in passing upon the question asw whether the party was entitled to it, the plaintiff would only be entitled to actual, and not to punitive, ages, unless he was rudely treated by the agent; that is, if he was treated insultingly, or with malice, or something of the kind; willful, wanton conduct on his part. If the plaintiff did not have a transferable ticket, the agent had a right to so determine. A nontransferable ticket is sold at a reduced rate,ahd the party to whom it is given is alot;le permitted to travel 0n it, and, if he then sell it, it would deprive the railroad company of their additional profit. Now, 1 do not know that I can say much more to you. You have the 'case before you, and, unless you are satisfied that the d.efendant was. the agent who passed upon the railroad ticket that was presented, -and· as I have instructed you that he was not the agent in passing upoD,that,-then the plaintitrwould not be entitled to recover, unless it w.as for the conduct of the conductor of the train in refusing plaintiff a berth, and I believe there is no complaint upon that score. You can retire. '
Verdiofreturlleq and jUdgment rendered for the defendant company.
Qf Appeals, Fourth, Oircuit. October 11,1892.)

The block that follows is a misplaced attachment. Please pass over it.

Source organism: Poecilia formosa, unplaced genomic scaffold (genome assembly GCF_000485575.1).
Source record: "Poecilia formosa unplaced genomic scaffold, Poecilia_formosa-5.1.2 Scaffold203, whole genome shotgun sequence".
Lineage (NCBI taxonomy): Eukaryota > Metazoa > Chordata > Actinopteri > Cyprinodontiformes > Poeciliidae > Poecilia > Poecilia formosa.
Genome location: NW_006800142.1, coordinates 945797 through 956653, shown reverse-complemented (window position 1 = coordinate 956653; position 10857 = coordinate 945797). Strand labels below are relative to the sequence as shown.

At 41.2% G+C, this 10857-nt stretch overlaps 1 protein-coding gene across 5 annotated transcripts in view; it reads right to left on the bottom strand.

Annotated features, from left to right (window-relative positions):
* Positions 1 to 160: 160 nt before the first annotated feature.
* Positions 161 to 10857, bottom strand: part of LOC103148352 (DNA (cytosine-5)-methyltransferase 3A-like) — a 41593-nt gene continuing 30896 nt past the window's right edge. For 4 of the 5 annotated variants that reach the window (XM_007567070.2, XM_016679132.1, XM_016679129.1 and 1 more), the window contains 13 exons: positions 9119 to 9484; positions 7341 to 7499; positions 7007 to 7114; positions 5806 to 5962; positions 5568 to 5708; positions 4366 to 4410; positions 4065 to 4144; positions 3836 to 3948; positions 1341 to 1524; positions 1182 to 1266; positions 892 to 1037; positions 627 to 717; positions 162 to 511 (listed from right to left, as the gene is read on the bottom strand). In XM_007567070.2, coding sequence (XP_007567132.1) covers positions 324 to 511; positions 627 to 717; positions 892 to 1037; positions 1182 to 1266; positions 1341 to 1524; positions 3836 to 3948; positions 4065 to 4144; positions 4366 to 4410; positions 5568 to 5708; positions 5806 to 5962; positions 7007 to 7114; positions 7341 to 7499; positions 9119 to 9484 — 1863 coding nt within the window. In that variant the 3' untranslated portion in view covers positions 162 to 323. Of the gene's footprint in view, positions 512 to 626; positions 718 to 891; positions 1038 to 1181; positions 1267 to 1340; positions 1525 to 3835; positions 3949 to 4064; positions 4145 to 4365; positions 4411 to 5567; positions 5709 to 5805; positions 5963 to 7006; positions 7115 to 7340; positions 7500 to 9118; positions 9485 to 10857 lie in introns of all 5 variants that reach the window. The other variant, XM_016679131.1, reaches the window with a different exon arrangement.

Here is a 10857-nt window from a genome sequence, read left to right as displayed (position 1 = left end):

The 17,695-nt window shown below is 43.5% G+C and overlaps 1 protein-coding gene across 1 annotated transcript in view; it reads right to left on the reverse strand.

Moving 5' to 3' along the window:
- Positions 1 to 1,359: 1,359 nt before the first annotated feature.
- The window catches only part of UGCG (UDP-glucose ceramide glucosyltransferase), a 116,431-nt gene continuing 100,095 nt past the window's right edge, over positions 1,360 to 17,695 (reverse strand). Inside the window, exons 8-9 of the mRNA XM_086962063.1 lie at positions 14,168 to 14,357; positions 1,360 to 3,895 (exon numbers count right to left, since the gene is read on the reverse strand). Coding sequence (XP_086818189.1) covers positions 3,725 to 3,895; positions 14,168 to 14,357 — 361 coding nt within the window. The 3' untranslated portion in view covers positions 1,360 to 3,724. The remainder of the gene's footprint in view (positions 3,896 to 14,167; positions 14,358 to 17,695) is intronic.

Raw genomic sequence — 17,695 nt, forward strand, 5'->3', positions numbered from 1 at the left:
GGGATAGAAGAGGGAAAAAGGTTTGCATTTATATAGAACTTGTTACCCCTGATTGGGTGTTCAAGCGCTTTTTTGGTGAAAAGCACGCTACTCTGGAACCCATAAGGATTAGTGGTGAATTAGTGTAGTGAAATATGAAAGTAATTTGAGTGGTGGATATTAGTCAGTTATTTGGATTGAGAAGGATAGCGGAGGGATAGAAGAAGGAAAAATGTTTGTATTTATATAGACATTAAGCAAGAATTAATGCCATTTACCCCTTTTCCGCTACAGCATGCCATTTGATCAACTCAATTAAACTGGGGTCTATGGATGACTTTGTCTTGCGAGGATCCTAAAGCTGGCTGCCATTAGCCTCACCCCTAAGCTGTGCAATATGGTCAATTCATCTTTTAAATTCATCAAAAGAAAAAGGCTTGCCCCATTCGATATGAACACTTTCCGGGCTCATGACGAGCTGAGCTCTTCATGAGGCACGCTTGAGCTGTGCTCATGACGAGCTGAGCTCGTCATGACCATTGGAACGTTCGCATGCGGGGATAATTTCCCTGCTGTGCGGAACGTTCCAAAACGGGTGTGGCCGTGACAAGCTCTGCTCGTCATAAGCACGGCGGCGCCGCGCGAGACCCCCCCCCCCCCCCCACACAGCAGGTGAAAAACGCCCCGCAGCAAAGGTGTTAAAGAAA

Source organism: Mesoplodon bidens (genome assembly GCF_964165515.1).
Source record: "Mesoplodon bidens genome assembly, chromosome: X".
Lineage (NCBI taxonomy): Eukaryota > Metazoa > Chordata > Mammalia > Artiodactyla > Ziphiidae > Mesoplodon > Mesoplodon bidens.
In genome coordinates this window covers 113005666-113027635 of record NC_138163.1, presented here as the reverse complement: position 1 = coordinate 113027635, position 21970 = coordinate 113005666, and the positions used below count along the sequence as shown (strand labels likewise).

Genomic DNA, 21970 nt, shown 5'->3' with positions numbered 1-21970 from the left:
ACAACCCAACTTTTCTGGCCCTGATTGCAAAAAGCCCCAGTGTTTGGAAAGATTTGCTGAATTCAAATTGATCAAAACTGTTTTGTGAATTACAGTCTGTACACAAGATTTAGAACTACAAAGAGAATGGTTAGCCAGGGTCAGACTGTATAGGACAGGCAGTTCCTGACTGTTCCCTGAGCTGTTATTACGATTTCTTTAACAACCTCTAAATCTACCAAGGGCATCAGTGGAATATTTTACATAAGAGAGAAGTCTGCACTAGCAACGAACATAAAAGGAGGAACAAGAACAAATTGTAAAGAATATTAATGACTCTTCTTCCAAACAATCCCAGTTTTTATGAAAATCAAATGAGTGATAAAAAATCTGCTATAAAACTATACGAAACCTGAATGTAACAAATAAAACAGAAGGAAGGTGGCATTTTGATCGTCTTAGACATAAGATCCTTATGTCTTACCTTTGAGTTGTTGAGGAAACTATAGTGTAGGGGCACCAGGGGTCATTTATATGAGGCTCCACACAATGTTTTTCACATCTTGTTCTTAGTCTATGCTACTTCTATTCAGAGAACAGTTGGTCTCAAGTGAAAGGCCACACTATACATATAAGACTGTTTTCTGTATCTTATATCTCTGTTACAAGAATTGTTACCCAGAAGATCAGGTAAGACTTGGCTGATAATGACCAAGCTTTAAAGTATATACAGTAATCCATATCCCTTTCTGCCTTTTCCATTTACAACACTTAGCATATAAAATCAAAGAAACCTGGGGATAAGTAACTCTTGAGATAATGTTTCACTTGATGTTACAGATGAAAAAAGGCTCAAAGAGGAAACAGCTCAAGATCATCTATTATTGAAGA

In an actionagsinst a railroad company for breach of· contract for special train, damages caunot be for disappointment a/ld ,mental suffering resulting from delay in departing to reach the bedside of a sick parent.
The hirer of a special train" who .declined to take it because 9f the refusal of the railroad company to guaranty arrival in time to connect with another train, cannot recover interest and costs on tbe sum paid for such train, where the company tendered such sum at the time of refusal, before suit and in court.
In Error to the Cireuit Court of the United States for the District of South Carolina. Affirmed. Statemer.t by HUGHES, District Judge: This action was commenced in 1890 by the service of a complaint and summons on the defendant in the court of common pleas for Laurens county, state of South Carolina. The complaiut alleges that plaintiff in error was. a physician, attending the sittings of the State Medical Association at Laurens on, the 24th of April, 1890; that at 3:45 P. M. of that day he was informed by telegraph of the dangerous illness of his father at Marion Cop.rt House, S. C.; that at that hou)." he contracted with the defendant 'railroad corporatiQn to convey him to Columbia, S. C., by 10:20 of the night of said day, for which service he then